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Malfunction-Clearing Techniques Need To Be Second Nature

Mastering malfunction-clearing techniques will get you out of a handgun jam calmly and quickly.

Malfunction-Clearing Techniques Need To Be Second Nature

When jams like the dreaded double-feed happen, you need to know how to address them and address them quickly without thought. (Photo by J. Scott Rupp)

As a defensive handgunner, you need to plan for contingencies like your pistol malfunctioning at the worst possible moment. Although your gun suddenly becoming inoperable in an armed encounter is indeed a dire situation, if you’ve done your homework, there’s no need to panic.

Mastering these malfunction clearing techniques will have your gun back to slinging lead in no time. Notice the use of the word “mastering.” These techniques aren’t something to “sort of know” or be “pretty good at.” Malfunction-clearing techniques need to be trained to the point that they’re so automatic you can execute them flawlessly, without thought, so you can focus solely on stopping the person trying to kill you.

There are several commonly taught malfunction-clearing techniques. These two are what I find make the most sense. They combine the ever-important elements of efficiency and reliability.

When you press the trigger of your pistol and it doesn’t fire, your default technique is called “immediate action,” which is also known as “tap, rack.” First, bring the pistol in close and orient the bottom of the magazine toward your other hand, as if you were conducting a reload. Then, strike (tap) the bottom of the magazine with the heel of your palm. This ensures the magazine is properly seated in the pistol.

Why is this important? When the magazine is in the pistol and the slide is cycled, it’s assumed that a round is chambered. However, if the magazine was not fully seated, the top round might have missed its ride to the chamber when the slide moved forward into battery. In this case, the gun may seem loaded but without a round chambered, pressing the trigger will result in nothing more than a clicking sound.

Even when a round is chambered, a pistol with a magazine-disconnect feature will not fire if the magazine becomes partially dislodged. This may be caused by inadvertently hitting the magazine release. Clearly, if the magazine were to fall out of the pistol, that would be a clue that a pistol with a magazine disconnect won’t fire.

However, if the magazine gets hung up in the magazine well, which is not uncommon, you might not realize there’s a problem until you press the trigger and your pistol doesn’t fire.

Regardless of the cause of the malfunction, the first step to fix it remains the same: Ensure the magazine is fully seated by giving it a firm tap. Next, rack the slide. This action will typically chamber a round and get you back in the fight.

To rack the slide, I prefer to rotate the pistol inboard and grab the slide with my thumb and as many fingers as will fit on the slide—without blocking the ejection port—as opposed to leaving the pistol upright and reaching over the top to rack the slide.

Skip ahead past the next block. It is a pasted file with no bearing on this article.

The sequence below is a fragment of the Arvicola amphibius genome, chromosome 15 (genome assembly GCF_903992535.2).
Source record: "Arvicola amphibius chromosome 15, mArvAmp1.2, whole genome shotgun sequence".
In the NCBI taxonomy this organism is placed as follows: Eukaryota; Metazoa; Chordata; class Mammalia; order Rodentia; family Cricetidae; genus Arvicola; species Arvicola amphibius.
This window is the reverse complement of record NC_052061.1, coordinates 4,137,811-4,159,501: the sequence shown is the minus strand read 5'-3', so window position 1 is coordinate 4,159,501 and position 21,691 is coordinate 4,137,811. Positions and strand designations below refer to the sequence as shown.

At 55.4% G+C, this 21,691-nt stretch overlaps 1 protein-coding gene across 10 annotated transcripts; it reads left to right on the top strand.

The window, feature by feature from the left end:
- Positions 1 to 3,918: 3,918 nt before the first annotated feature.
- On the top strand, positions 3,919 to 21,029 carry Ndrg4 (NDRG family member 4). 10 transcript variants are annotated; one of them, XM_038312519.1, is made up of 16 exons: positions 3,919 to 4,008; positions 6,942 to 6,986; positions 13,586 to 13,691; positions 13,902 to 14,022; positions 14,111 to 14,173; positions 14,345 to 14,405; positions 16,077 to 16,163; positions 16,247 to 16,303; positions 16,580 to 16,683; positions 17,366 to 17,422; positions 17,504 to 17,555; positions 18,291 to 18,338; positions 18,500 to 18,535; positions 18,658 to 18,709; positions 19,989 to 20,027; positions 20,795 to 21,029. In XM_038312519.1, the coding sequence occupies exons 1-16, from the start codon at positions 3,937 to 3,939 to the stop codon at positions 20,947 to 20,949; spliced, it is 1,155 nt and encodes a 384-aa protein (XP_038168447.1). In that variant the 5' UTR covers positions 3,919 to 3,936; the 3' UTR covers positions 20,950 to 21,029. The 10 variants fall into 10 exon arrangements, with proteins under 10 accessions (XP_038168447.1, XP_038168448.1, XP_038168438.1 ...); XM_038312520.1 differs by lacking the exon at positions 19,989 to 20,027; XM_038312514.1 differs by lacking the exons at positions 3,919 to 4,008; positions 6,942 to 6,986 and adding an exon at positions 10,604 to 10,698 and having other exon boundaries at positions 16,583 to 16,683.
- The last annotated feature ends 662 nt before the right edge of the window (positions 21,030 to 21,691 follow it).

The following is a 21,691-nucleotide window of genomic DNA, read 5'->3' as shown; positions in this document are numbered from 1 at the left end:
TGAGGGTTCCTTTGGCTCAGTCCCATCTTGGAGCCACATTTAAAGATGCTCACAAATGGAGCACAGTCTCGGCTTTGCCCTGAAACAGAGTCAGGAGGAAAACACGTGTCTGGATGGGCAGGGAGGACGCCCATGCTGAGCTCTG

The latter relies on pinching the slide between your palm and little finger combined with however many other fingers the slide will accommodate. With the over-the-top racking method, your thumb is completely uninvolved. We have thumbs for a reason.

As Dave Spaulding of Handgun Combatives points out, if someone were to hand you a business card, you would grab it with your thumb and index finger because it’s more natural than trying to pinch the card between your pinky and palm. When it comes to gunfighting, a technique that comes naturally to you is definitely preferred.

The immediate action technique will fix all but the dreaded double-feed—or “in-line failure to extract,” if you prefer. Now is time for the “remedial action” technique.


Remedial action is going to take a few seconds, which can seem like an eternity in an armed encounter. If the attacker is at arm’s length, you can strike him with the muzzle of your malfunctioned pistol to perhaps buy you some time. Otherwise, you can move—preferably toward cover—while clearing the malfunction to keep you from being a sitting duck.

The first step to clearing a double feed is to strip the magazine from the pistol. If you have a spare, let the magazine in your pistol fall to the ground. However, if the magazine in your gun is all you’ve got, retain it.

Next, rotate the gun inboard and cycle the slide, as with the immediate action technique. If the spent casing in the chamber doesn’t eject, you may need to cycle the slide more than once. In any event, once the chamber is clear, either insert a new magazine or reinsert the one you removed. Cycle the slide again to chamber a round.

These techniques should be performed regularly using inert dummy rounds (at home) or with a combination of dummy rounds and live rounds (at the range). A good practice is to have a friend load your magazine, intermittently inserting dummy rounds. When you press the trigger and the gun doesn’t fire, you should perform the immediate action technique without missing a beat.

To stage a double feed, insert a dummy round or an empty casing into the chamber and then ease the slide forward. Remember to execute the immediate action technique first. When that doesn’t clear the malfunction, the remedial action technique should. If your gun were to become inoperable in an armed encounter, these techniques could save the day.

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